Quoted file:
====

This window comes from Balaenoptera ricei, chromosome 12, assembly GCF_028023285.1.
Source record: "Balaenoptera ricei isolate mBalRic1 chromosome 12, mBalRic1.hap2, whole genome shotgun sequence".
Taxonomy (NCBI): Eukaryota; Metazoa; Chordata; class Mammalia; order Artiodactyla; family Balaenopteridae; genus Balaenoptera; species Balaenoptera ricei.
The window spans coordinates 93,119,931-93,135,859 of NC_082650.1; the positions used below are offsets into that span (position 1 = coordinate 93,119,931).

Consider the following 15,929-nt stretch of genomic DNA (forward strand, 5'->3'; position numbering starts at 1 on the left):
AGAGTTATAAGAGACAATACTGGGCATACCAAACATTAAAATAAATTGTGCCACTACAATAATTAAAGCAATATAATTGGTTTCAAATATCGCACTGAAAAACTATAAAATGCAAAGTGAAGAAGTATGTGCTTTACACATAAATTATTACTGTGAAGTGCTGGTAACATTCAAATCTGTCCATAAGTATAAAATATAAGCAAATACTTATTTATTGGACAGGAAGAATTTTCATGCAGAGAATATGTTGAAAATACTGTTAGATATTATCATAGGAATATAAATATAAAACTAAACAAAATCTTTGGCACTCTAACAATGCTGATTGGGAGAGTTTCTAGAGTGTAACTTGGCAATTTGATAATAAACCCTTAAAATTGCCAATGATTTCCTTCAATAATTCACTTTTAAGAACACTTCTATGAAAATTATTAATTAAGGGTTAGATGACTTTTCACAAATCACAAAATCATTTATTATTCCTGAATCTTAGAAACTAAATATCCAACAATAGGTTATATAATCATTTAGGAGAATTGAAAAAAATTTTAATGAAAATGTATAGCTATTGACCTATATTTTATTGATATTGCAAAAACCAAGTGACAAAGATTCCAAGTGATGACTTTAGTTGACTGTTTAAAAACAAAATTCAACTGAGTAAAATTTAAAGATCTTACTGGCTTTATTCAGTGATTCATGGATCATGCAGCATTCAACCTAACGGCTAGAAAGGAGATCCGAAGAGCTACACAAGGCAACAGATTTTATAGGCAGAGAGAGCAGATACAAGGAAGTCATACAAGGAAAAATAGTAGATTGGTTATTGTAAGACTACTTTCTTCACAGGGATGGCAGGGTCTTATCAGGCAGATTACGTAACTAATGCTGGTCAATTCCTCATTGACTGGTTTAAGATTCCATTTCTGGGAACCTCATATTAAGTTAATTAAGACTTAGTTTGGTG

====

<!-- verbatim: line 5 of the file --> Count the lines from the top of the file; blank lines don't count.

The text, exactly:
Consider the following 15,929-nt stretch of genomic DNA (forward strand, 5'->3'; position numbering starts at 1 on the left):